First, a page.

Consider the demand for boccie balls shown in the diagram below. Demand is given by P = 80 - Q. Boccie balls can be produced at a constant marginal and average total cost of $20.
a. If the boccie ball industry were perfectly competitive, what quantity would be sold, and what price would prevail in the market?
b. Suppose that the boccie ball industry were a monopoly. Draw in a marginal revenue curve and determine the profit-maximizing quantity.
i. Divide the monopoly (one-firm) quantity by the competitive quantity to determine the proportion of competitive output that a monopolist provides. Present your answer in reduced fractional form.
ii. Determine the price, and draw a dot on the demand curve indicating the monopolist's price and quantity.
c. Suppose the boccie ball industry were a Cournot duopoly (two-firm), with two firms. Use the procedures developed in this chapter to determine the industry output.
i. Divide the duopoly quantity by the competitive quantity to determine the proportion of competitive output that a duopoly provides. Present your answer in reduced fractional form.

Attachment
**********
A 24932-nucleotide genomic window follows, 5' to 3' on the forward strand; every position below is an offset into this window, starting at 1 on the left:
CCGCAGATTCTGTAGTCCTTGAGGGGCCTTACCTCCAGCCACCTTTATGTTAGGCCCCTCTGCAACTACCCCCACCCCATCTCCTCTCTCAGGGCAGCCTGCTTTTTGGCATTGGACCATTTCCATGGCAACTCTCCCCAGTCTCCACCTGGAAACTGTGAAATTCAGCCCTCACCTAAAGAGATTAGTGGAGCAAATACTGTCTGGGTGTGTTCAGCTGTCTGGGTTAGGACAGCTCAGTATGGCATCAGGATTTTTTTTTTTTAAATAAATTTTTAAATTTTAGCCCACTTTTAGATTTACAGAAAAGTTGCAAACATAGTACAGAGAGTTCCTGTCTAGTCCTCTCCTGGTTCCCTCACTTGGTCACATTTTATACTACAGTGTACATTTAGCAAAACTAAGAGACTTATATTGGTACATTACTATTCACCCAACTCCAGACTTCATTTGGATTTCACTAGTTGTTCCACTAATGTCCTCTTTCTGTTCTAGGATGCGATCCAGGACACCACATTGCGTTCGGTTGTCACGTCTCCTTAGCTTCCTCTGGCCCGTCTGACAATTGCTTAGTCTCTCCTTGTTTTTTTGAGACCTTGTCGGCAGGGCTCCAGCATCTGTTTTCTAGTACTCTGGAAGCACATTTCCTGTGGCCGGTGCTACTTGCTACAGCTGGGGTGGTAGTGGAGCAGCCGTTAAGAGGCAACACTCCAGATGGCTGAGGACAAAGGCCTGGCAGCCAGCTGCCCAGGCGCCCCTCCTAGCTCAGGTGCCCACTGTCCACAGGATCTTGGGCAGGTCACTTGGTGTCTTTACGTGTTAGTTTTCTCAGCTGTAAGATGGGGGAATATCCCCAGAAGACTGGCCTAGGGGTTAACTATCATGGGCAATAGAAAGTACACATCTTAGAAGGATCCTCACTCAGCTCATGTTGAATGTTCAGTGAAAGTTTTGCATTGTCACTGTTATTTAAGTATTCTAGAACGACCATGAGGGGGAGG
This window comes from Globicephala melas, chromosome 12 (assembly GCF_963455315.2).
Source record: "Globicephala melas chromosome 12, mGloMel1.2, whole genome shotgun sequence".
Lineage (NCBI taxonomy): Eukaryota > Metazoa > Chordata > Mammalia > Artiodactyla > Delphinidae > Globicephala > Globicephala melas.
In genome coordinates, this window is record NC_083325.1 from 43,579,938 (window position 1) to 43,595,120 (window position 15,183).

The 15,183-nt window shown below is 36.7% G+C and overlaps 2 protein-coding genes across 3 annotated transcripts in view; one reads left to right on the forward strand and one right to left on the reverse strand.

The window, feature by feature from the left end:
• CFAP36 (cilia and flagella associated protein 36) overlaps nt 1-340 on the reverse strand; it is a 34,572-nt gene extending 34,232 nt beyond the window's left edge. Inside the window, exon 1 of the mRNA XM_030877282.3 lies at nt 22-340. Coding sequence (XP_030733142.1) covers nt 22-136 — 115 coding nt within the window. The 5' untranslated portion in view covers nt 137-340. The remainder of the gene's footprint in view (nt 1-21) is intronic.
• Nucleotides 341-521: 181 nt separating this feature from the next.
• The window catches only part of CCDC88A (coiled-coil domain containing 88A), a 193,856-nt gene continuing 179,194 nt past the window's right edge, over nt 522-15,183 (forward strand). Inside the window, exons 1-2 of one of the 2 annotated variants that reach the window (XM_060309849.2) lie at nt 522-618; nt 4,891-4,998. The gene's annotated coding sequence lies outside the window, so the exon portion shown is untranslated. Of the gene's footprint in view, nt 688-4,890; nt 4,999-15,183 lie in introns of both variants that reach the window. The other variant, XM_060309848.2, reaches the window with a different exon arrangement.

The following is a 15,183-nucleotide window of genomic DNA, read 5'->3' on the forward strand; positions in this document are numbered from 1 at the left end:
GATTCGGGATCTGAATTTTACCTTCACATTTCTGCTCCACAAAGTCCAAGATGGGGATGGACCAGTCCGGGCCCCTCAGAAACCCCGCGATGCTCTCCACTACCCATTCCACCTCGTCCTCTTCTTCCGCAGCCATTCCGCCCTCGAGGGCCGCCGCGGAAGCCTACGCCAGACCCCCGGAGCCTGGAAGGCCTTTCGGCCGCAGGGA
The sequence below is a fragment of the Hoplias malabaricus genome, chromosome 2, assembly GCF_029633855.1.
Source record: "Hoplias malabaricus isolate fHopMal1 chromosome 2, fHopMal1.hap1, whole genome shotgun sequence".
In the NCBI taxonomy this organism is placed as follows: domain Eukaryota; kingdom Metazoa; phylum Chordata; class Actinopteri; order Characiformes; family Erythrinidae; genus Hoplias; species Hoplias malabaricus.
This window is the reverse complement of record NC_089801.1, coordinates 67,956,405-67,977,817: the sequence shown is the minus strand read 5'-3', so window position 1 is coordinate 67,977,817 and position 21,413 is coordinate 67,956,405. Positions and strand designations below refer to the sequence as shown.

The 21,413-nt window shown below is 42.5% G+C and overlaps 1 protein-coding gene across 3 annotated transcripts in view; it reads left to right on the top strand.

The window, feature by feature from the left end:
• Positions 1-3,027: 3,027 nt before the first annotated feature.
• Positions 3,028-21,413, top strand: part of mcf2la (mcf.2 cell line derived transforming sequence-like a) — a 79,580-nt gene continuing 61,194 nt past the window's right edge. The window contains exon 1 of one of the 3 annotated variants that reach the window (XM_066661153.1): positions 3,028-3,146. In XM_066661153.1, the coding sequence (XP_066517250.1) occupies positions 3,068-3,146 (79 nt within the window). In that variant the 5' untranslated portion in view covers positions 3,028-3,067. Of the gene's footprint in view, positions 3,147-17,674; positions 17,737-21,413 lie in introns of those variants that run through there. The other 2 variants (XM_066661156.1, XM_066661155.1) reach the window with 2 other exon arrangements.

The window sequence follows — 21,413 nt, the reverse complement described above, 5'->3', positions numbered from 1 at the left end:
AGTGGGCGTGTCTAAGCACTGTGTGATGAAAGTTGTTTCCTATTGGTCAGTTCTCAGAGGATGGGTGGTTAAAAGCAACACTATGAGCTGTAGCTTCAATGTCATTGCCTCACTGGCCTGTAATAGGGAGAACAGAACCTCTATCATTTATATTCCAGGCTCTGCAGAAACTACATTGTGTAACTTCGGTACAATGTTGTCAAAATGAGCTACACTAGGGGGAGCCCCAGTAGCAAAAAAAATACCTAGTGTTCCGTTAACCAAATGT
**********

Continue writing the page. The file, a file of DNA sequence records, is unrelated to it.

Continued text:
ii. Determine the price, and draw a dot on the demand curve indicating the duopoly's price and quantity.
d. Hypothesize as to the fraction of competitive output that would be sold if the boccie ball industry had three identical Cournot competitors. Then check your answer.
e. In general, what fraction of the competitive output level will be brought to market if there are N identical firms in the industry?
f. What happens to the quantity sold as more competitors are added to the industry? The price? What happens to consumer surplus and deadweight loss? Does this provide support for the government's desire to ensure competitive industries rather than monopolies or small oligopolies?